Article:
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As we enter the 11th year of the Tom Brady era, the Pats seem once again poised to make another Super Bowl run.
And while this seems to be the case every year, after the roster overhaul that has taken place this offseason there seems to be more urgency this year than in the past. Most of their newly acquired players are veterans including Chad Ochocinco (34), Andre Carter (32), Shaun Ellis (34) and now Brian Waters (34).
Most importantly, Brady is getting up their in years, now at 34 years of age. With a veteran team one would assume that the players who will impact the team most would be veteran players. However, one player who’s success could be the difference between a good Patriot team and a great Patriot team is second year outside linebacker Jermaine Cunningham.
One of reasons this year is especially important for the Patriots is that they are coming off a brutal 28-21-playoff defeat to the rival New York Jets. At a glance at the box score it appears the game came down to Mark Sanchez out playing Brady.
But, anyone who knows football even remotely knows this could not be the entire story. If you look a little closer you will see that the reason for this statistical anomaly was the difference in the pass rush between the two teams. Brady was sacked five times and harassed constantly by the Jets, while Sanchez was not sacked once.
The Patriots have tried to address the problem on the O-line by drafting Nate Solder with their first round pick, re-signing Matt Light and Logan Mankins, and, most recently, by signing five time pro-bowl guard Brian Waters. While the Patriots have tried to upgrade their pass rush through free agency and trades, a key to their success at rushing the passer remains Cunningham.
Cunningham was drafted in the second round of the 2010 draft. In just the second week of the season he replaced Tully Banta-Cain as the starting outside linebacker. Although he started 11 games Cunningham was only able to record one sack and 34 tackles.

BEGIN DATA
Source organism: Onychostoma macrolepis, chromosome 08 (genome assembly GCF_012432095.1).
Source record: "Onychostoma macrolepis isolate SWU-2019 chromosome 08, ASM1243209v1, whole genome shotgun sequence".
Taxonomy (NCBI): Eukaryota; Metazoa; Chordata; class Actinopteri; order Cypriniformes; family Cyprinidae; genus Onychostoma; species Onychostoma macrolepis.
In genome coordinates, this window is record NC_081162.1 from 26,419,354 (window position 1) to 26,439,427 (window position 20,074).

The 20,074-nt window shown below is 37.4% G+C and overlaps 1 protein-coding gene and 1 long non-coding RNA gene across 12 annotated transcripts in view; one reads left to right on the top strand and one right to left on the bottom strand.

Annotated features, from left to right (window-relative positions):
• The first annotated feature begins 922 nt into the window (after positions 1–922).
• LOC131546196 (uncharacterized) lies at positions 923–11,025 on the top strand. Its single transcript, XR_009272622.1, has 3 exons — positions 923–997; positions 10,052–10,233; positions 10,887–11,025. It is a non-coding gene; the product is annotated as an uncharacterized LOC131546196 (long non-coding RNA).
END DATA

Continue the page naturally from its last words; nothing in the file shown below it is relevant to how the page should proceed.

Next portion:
But, the Patriots were confident enough in his potential to release Banta-Cain, one year after his 10-sack season, and hand Cunningham the starting outside linebacker position.
Now Cunningham is expected to be the leading man at the position responsible for the most sacks in the 3-4.
In college Cunningham recorded 19.5 sacks at Florida, but his highest sack total was just seven. He played defensive end in college, which is similar to the 3-4 outside linebacker, but not the same, and the transition could be one reason for his low production as a rookie.
Cunningham’s 2011 preseason has been uneven. On Aug. 7, ESPN Boston’s Mike Reiss called out Cunningham as someone who has been “blocked easier than I thought he would be.”
After recording a sack in the Patriots’ first preseason game, he sat out the next three. Though he should be ready to play week one, the Pats can’t be sure of what to expect out of him.
While it is important that Cunningham has a productive year, the Patriots shouldn’t have unrealistic expectations about him. In college he recorded six-to-seven sacks per year, and that’s about the best the Patriots can expect from him this season.
The Patriots have tried to lessen Cunningham’s burden through their offseason acquisitions. All three new defensive linemen have been spectacular in the past,Anderson Ellis and Carter have had double-digit sack seasons and Albert Haynesworth is a two-time all-pro, but all four are coming off disappointing seasons.
A common theme of all these players is that they have performed better in 4-3 defenses than 3-4, which lends many to believe that the Pats may be soon transitioning into a 4-3 defense.
But, as long as the Patriots are mainly a 3-4 defense, the consistent production of Cunningham will remain a key to their success.